Steps to Managment Success – Step 124: Get It in Writing

Written By Rick Frishman Published April 15th, 2010


Get It in Writing

In the immortal words of Ronald Reagan, “Trust, but verify” (referring to arms control with the old Soviet Union). That is, it is fine to expect the best, but you must plan for the worst. It is all well and good to do business on a handshake, but the savvy business professional knows that more is needed. The less left to misinterpretation, misunderstanding, differing perspectives, and unexpected contingencies, the better.

WHAT IT MEANS: First of all, it means that no matter how well you know your business associates, no matter how much you all trust one another, you have to get all important agreements in writing. The fact is, memories fade over time, people remember things differently, and people choose to remember things differently, so the only way to avoid misunderstandings is to record any and all agreements in writing. If you’re an independent contractor, don’t begin any job until you have written authorization. Doing so is smart business and no one should be surprised or offended if you insist that your agreement be in writing after all, it protects the other side as much as it protects you.

A few years ago, a friend of mine started a business that looked like a goldmine almost from Day One. She soon brought in a few partners (and their money) and business continued to grow. So far, so good . . . until it wasn’t. Sales hit a brick wall, tempers flared, and soon the partners’ investments were all at considerable risk. It became a legal and emotional ordeal, and although it all eventually ended well, the experience was a hard but valuable lesson for my friend—namely, that even the best of business plans and the friendliest partnerships can tank. And on that sad day, you’ll be a little less miserable if you remember to follow this rule. Lawyers notwithstanding, promises, words, and handshakes are simply not as binding as written contracts.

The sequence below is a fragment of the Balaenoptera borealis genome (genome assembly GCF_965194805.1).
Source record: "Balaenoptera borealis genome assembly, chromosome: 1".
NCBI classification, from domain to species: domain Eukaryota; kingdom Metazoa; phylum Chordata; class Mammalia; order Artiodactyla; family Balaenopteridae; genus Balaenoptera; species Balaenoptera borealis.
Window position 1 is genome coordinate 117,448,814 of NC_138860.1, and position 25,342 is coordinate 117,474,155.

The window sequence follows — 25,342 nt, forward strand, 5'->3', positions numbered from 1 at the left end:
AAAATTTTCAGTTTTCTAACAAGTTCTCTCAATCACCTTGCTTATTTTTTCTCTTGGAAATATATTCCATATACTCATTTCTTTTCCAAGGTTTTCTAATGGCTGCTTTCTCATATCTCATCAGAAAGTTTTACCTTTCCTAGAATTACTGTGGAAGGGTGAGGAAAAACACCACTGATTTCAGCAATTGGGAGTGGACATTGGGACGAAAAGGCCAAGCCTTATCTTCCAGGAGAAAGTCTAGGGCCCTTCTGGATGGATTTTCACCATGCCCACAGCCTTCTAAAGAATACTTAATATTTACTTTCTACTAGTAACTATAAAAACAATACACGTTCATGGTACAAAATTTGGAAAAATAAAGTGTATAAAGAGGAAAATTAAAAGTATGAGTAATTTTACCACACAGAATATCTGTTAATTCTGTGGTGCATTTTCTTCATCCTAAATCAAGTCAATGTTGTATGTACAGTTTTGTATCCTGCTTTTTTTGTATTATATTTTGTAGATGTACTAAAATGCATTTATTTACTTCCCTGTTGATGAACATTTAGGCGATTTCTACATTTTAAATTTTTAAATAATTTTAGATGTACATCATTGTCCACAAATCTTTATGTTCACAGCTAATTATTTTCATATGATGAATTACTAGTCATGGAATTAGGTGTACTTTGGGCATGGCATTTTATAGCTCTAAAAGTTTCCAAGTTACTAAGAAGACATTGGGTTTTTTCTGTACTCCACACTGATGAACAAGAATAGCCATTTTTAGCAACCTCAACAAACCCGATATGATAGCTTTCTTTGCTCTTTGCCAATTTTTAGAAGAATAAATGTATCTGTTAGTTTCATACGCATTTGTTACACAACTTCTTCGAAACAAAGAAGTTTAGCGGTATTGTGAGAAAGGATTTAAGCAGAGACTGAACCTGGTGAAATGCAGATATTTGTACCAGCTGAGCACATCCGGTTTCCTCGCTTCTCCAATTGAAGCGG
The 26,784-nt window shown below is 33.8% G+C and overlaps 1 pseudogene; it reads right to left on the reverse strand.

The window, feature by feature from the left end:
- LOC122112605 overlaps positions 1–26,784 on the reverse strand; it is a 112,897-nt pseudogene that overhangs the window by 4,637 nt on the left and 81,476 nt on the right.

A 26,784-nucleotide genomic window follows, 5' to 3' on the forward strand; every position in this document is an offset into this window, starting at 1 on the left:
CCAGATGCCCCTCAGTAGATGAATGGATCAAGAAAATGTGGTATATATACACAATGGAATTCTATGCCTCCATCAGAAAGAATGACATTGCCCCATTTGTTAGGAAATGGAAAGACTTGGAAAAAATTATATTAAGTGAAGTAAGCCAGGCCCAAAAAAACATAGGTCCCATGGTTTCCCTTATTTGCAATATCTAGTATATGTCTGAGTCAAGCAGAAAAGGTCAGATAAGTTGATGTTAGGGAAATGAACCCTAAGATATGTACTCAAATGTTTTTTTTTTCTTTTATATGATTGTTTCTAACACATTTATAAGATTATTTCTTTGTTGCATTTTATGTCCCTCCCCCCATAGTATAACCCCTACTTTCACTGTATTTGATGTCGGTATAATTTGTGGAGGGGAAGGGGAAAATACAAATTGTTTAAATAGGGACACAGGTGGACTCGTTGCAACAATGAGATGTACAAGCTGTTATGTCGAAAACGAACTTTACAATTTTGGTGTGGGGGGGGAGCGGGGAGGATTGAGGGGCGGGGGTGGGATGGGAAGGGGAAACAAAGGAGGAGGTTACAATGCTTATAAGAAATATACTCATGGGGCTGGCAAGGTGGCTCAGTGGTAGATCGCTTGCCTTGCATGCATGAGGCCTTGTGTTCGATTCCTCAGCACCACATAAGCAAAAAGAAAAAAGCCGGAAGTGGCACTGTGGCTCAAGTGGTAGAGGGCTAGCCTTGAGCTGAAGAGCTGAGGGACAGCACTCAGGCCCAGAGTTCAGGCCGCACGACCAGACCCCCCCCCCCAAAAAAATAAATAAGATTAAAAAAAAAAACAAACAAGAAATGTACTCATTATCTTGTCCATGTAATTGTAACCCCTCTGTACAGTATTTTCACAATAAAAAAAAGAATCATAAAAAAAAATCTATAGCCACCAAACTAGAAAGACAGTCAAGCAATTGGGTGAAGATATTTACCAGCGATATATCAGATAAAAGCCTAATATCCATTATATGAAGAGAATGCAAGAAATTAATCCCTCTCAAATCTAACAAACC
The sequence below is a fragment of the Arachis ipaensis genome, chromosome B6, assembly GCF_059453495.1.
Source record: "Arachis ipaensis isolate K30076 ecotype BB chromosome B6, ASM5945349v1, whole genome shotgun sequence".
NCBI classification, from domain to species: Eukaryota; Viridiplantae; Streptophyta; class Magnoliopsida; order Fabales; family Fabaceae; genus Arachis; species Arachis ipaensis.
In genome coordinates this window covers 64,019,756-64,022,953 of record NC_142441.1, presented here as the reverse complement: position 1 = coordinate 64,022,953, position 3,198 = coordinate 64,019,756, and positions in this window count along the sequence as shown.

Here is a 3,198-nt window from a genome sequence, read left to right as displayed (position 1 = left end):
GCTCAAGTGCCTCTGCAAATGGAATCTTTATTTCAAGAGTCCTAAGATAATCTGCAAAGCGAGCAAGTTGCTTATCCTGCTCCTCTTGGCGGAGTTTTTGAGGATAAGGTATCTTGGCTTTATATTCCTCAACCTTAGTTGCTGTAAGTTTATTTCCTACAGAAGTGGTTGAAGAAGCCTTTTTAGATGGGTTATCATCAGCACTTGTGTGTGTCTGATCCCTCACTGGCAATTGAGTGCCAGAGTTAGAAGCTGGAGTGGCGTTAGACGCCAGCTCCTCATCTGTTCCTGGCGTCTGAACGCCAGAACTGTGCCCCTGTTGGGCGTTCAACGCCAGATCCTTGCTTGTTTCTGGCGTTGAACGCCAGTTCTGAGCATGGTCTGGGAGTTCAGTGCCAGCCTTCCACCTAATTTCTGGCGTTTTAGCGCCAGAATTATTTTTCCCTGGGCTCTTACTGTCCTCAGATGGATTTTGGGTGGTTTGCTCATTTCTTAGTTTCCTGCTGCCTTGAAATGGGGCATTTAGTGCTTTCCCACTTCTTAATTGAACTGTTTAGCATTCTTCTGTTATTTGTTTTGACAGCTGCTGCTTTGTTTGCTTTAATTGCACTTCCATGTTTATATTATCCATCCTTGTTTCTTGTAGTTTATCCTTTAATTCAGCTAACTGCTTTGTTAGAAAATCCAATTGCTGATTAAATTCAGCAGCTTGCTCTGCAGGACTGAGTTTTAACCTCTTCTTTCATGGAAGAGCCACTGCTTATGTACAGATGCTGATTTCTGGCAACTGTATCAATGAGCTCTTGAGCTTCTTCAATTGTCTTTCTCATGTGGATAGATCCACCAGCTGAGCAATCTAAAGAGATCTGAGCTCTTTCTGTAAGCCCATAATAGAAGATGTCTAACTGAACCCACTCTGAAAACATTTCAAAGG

ACTION PLAN: Make sure to routinely use contracts and purchase orders to back up your company’s promises to perform or to secure the goods and/or services of others. Write down your employee policies—and make sure that they are communicated and understood. Unless you’re a lawyer, don’t write your own contracts. Either use a real lawyer or get templates of frequently used business agreements from the Net or one of your business associates.

EVEN BETTER: Having a signed contract is one thing; knowing where to find it is another. Make sure that all of your contracts, including invoices and purchase orders, are easily accessible. For extra security, keep backup copies of your most critical contracts at a remote location.

(Excerpted from: 10 Clowns Don’t Make a Circus. . . and 249 Other Critical Management Success Strategies by Steven Schragis and Rick Frishman)

Roger Due

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